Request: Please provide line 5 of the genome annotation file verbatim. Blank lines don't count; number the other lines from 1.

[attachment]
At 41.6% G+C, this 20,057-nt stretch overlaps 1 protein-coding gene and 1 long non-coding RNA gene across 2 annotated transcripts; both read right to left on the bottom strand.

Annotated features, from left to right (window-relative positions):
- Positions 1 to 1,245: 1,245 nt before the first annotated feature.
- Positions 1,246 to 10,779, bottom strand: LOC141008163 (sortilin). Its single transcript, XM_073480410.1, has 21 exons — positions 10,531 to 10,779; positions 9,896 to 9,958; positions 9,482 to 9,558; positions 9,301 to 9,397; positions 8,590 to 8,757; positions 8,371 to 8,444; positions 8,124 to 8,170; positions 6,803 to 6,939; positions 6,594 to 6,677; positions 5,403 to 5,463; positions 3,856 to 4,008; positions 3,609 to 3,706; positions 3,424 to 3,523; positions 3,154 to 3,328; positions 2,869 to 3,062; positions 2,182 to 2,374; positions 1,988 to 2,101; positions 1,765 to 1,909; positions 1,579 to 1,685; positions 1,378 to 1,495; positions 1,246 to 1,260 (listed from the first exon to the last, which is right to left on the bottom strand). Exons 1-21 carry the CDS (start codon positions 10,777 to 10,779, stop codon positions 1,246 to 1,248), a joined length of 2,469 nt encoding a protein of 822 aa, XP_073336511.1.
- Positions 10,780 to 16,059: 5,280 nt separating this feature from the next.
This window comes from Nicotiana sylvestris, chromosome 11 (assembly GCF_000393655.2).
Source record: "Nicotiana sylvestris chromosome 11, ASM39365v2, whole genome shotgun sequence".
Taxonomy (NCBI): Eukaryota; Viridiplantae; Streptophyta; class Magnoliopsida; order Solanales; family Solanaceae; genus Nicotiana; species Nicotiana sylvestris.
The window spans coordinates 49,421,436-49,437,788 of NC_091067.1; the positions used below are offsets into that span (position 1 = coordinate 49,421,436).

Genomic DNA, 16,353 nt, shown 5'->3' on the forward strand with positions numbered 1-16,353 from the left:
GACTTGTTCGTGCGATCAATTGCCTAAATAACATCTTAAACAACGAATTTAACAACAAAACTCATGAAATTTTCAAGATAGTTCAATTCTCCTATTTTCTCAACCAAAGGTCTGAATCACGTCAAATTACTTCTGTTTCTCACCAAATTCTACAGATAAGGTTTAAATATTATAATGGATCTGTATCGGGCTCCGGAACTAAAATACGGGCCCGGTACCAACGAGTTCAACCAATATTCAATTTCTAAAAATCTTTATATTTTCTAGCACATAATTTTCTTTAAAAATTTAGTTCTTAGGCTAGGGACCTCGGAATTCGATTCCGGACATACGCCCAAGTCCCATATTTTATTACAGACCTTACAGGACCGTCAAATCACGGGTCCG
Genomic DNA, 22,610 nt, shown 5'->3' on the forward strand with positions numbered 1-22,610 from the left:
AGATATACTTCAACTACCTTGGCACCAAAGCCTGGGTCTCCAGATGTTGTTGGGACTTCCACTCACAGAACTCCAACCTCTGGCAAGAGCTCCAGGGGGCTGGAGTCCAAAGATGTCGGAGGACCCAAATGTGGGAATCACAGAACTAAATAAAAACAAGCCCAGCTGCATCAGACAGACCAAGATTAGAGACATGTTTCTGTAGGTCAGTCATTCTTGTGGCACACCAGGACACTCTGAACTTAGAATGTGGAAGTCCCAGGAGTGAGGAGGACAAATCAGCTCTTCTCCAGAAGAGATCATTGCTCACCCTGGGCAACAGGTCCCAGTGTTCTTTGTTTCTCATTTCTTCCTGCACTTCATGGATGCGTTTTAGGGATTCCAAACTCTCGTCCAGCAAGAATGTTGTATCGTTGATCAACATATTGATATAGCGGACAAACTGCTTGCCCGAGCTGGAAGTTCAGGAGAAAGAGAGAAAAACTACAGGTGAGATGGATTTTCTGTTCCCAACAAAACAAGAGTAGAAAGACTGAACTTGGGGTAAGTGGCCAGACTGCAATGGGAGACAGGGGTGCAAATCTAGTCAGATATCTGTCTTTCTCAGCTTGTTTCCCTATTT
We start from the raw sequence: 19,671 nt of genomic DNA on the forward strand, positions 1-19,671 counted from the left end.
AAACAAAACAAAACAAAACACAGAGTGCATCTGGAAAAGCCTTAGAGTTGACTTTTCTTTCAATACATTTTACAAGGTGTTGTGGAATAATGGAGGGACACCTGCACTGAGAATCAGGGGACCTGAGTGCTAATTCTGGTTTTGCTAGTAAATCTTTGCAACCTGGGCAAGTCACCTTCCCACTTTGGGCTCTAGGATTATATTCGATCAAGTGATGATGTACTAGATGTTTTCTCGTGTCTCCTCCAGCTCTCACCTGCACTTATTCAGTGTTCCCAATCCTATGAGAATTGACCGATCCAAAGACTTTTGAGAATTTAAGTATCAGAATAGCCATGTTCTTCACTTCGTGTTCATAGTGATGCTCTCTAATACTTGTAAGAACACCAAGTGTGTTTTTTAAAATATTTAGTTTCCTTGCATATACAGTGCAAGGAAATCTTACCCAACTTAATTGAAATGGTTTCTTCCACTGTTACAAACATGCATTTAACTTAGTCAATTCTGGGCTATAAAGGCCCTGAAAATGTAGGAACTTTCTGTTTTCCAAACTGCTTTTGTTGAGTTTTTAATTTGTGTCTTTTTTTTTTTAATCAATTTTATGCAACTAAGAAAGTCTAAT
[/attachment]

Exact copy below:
- Positions 10,780 to 16,059: 5,280 nt separating this feature from the next.